legal responsibility for the crimes from which they knowingly benefit. There
      have been lawsuits, as yet unsettled, accusing multinational oil and gas
      companies such as Shell, Chevron, and Unocal of complicity with human rights
      abuses of their agents abroad.

      International public awareness of what peoples in the South face when large
      extractive projects are launched in their homelands is growing. Victims
      exist. The law is unsettled. But a worldwide movement for democracy and for
      accountability is growing. Corporations today have more power than many
      nations. With power comes responsibility. ExxonMobil made a demand in March
      of this year. It told the Indonesian government that it would shut
      operations until security is restored in Aceh. If it can make that demand,
      why not demand that the troops it hires not commit serious and widespread
      human rights violations? With power comes responsibility. ExxonMobil must be
      held accountable.

      You and I, my brothers and sisters, must demand that ExxonMobil along with
      its military and police in Aceh, be brought to justice.

      May peace be with you. Thank you.

      Here are recommendations about what we can do together:

      -Call your government officials

      i. Demand that ExxonMobil keep its operations in Aceh closed until they take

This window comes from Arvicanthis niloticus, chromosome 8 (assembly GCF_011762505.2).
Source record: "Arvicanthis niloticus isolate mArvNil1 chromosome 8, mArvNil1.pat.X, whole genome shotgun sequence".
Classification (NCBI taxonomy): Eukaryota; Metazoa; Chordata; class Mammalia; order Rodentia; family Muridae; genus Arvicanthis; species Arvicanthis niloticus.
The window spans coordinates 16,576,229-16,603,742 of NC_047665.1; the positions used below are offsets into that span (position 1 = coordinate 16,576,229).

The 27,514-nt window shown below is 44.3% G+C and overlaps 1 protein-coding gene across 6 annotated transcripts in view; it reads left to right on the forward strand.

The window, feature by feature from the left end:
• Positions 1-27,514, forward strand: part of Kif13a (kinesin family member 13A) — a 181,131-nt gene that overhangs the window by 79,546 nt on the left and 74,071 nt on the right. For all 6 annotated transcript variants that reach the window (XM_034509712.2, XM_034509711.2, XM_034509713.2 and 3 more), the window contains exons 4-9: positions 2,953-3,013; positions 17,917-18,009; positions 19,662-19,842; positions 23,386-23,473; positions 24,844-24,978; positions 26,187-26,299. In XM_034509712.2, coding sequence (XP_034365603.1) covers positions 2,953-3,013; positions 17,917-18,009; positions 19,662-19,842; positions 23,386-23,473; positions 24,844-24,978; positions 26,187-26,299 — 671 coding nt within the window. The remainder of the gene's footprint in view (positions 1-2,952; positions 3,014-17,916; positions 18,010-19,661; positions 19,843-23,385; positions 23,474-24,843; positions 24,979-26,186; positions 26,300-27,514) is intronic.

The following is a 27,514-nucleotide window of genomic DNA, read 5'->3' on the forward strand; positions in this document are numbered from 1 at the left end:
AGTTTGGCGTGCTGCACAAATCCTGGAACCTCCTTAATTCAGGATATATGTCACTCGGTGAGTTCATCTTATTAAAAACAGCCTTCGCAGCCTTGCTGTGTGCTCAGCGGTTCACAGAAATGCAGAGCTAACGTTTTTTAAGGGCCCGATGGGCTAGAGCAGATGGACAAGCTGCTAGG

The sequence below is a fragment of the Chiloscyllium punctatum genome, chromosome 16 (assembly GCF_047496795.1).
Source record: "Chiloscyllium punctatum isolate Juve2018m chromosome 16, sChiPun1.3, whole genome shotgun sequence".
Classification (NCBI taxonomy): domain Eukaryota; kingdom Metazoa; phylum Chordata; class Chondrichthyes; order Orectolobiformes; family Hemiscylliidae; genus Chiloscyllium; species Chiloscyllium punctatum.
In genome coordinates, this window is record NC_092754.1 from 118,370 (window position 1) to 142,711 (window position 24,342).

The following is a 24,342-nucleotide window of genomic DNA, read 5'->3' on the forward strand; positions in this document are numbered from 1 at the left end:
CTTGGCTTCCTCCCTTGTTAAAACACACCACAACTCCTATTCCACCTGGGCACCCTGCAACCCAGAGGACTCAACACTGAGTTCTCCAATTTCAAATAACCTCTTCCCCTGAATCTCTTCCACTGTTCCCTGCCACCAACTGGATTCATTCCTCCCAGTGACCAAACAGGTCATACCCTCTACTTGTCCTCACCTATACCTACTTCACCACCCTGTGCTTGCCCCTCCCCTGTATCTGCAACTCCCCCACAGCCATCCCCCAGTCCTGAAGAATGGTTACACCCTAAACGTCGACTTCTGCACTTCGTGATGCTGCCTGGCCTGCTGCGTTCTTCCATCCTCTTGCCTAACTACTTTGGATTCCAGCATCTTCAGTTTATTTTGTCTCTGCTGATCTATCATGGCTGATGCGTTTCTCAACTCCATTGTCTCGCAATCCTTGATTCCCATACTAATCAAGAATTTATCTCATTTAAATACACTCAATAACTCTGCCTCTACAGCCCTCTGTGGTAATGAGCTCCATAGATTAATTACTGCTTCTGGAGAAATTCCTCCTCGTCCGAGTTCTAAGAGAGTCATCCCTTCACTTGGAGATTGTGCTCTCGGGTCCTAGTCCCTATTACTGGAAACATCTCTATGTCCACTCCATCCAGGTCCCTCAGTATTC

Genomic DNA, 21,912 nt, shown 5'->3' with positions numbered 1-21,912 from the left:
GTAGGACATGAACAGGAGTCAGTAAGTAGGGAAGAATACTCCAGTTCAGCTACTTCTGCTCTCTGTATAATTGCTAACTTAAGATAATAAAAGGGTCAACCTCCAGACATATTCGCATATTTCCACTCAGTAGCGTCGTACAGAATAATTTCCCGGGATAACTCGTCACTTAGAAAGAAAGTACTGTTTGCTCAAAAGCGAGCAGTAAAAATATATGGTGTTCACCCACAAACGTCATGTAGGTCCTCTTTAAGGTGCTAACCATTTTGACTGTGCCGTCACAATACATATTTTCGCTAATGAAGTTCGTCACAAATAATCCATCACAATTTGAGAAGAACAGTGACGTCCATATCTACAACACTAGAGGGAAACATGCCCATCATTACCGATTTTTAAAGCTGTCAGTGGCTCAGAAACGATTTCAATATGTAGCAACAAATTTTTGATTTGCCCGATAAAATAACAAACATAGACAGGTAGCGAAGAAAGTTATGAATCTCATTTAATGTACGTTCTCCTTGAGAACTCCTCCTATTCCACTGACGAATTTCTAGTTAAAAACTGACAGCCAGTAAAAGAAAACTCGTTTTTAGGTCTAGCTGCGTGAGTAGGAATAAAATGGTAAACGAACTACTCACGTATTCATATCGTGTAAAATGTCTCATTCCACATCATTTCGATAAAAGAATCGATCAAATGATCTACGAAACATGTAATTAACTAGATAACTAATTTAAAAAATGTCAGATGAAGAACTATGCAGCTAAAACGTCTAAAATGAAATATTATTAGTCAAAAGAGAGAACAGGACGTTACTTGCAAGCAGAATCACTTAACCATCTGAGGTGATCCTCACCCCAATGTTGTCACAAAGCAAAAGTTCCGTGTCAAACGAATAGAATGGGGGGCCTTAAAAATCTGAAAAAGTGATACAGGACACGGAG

steps - such as those outlined in the Voluntary Principles on Security and
      Human Rights - to minimize the risk of continued violation of the
      fundamental human rights of the inhabitants of Aceh by the armed forces it
      hires to provide security;

      ii. Demand that ExxonMobil publicly inform the Indonesian government that
      continuation ExxonMobil operations are subject to community consultation and
      approval in an environment free of coercion;

      iii. Demand that ExxonMobil acknowledge publicly that its security concerns
      include the security of the inhabitants of Aceh and their human rights, who
      suffer from the offensive military and police patrols carried out from
      ExxonMobil supplied facilities and bases;

      iv. Demand that, in situations of armed conflict, where no non-coercive
      consultation is possible with the local population, ExxonMobil end any and
      all oil or gas exploration or extraction;

      v. Demand that ExxonMobil accept the Voluntary Principles on Security and
      Human Rights, to which Unocal, Shell, Chevron, Texaco, Rio Tinto, Freeport
      MacMoran are signatories, and develop a Code of Conduct which integrates
      human rights and humanitarian law into ExxonMobil's business policies and
      practices;

      vi. Demand that ExxonMobil use the best available technology to protect the
      environment and health of the local inhabitants affected by ExxonMobil's
      business activities in Aceh;

      vii. Demand that ExxonMobil support the International Right To Know
      legislation proposed by the International Right to Know Campaign;

      viii. Demand that ExxonMobil accept legally binding obligations to restore
      all areas affected by ExxonMobil's oil and gas exploration and exploitation
      operations, including medical monitoring of at risk populations, paid for by
      ExxonMobil, and adequately and independently to investigate and document of
      adverse health impacts.